What is this book about?

~Winner of the Mystery Writers of America Edgar Award for Best Fact True Crime Novel of the Year, 1967~

A Private Disgrace is the single best account of the ghastly murders which took place in Fall River, Massachusetts on August 14, 1892.

Lizzie Andrew Borden (b.1860 – d.1927) was tried and acquitted in the 1892 axe murders of her father and stepmother in Fall River, Massachusetts. Media coverage of the case created a furor throughout the United States reminiscent of the Rosenberg, Claus von Bulow and O.J. Simpson trials. No other suspect was ever charged with the double homicide, and…


Book cover of Piranesi

Laurie Loewenstein Why did I love this book?

This is a novel overflowing with mysterious overtones. Its tidal surge licks at the reader’s heels and lures us in. The story is told by Piranesi, who inhabits a place he calls the House. The House is composed of a series of vast rooms populated with marble statues, and, on the lower floor, an ocean is imprisoned. We are tasked with unraveling the world that guileless Piranesi inhabits. We don’t know how long he has lived there and neither does he. He has devised his own calendar system and tries to number the vast rooms of the House but we sense there is a lot he is misinterpreting. Why do I love this book? It sets out a trail of clues that eventually make sense of Piranesi’s nonsensical world. It is a puzzle to solve constructed of splendid images and doesn’t every mystery reader crave a juicy puzzle?

By Susanna Clarke,

Why should I read it?

11 authors picked Piranesi as one of their favorite books, and they share why you should read it.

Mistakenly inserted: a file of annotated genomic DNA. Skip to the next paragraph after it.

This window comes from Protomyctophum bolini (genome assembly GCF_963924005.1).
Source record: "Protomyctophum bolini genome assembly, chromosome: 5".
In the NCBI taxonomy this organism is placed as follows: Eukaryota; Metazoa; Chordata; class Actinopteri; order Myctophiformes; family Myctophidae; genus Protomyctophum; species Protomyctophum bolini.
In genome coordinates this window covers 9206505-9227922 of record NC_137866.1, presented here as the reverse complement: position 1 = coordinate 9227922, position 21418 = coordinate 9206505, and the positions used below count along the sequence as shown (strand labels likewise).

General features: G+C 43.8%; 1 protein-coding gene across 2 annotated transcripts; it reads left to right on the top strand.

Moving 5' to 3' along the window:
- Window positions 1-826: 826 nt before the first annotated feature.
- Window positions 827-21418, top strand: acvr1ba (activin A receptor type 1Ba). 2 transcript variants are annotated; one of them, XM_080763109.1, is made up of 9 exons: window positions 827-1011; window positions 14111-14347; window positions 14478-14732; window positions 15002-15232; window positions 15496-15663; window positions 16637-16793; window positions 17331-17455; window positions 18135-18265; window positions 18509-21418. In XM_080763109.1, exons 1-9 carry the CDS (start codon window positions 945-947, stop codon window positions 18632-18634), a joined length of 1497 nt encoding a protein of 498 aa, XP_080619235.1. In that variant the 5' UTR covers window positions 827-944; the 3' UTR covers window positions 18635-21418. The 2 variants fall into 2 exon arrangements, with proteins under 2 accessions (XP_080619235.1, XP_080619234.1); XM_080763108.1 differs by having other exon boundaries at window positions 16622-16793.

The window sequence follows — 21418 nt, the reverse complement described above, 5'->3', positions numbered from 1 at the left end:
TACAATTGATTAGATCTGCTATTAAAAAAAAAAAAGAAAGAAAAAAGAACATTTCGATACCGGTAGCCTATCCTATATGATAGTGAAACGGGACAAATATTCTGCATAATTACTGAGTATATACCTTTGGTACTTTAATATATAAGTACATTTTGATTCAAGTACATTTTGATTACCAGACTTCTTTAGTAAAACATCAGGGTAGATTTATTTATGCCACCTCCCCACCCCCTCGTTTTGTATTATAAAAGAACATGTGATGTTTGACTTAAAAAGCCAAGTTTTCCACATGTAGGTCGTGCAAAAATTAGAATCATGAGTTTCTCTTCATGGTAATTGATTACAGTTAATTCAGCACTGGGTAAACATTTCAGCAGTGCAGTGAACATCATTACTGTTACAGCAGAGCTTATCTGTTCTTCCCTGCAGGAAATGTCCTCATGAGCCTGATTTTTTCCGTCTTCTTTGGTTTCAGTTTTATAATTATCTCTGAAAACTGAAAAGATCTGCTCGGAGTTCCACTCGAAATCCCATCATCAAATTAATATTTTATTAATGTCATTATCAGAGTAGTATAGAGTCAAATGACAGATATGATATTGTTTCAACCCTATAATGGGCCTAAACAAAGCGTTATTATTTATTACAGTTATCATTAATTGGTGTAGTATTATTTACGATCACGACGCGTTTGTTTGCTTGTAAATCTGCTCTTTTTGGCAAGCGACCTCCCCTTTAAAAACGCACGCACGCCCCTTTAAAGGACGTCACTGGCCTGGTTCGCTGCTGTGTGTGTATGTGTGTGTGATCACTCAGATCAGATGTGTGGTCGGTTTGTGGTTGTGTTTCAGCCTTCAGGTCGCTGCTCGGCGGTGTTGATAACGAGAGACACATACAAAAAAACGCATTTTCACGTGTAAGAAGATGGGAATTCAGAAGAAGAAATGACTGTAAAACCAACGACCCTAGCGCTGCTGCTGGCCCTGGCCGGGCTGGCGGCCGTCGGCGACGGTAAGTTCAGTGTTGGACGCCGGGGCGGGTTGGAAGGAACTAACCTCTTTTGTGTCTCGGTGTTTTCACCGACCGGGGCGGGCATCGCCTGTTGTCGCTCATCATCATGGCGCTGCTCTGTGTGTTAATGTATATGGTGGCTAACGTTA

What is this book about?

Winner of the 2021 Women's Prize for Fiction
A SUNDAY TIMES & NEW YORK TIMES BESTSELLER

The spectacular new novel from the bestselling author of JONATHAN STRANGE & MR NORRELL, 'one of our greatest living authors' NEW YORK MAGAZINE
__________________________________
Piranesi lives in the House. Perhaps he always has.

In his notebooks, day after day, he makes a clear and careful record of its wonders: the labyrinth of halls, the thousands upon thousands of statues, the tides that thunder up staircases, the clouds that move in slow procession through the upper halls. On Tuesdays and Fridays Piranesi sees his friend,…


Book cover of City of Thieves

Laurie Loewenstein Why did I love this book?

Can there be any bleaker setting than Leningrad during the German siege in 1942, when starving citizens lick glue from the spines of books for food? Yet, despite the bleakness, this novel brims with humor and insight. It is structured as a quest undertaken by two prisoners: 17-year-old Lev, arrested for looting, and Kolya, a Russian soldier accused of desertion. A Russian colonel promises them freedom if they can breach the siege lines and return in two weeks with a dozen eggs for his daughter’s wedding cake. Along the way the pair encounters, among others, cannibals, German soldiers, Russian partisans, young women kept as sex slaves, and a hen who turns out to be a rooster. In the end, it is a moving story of friendship, bravery, and coming of age in a time of terror and chaos. The episodic telling of the tale draws me in as does the changing nature of the cocky and unreliable Kolya who transforms into a man of courage.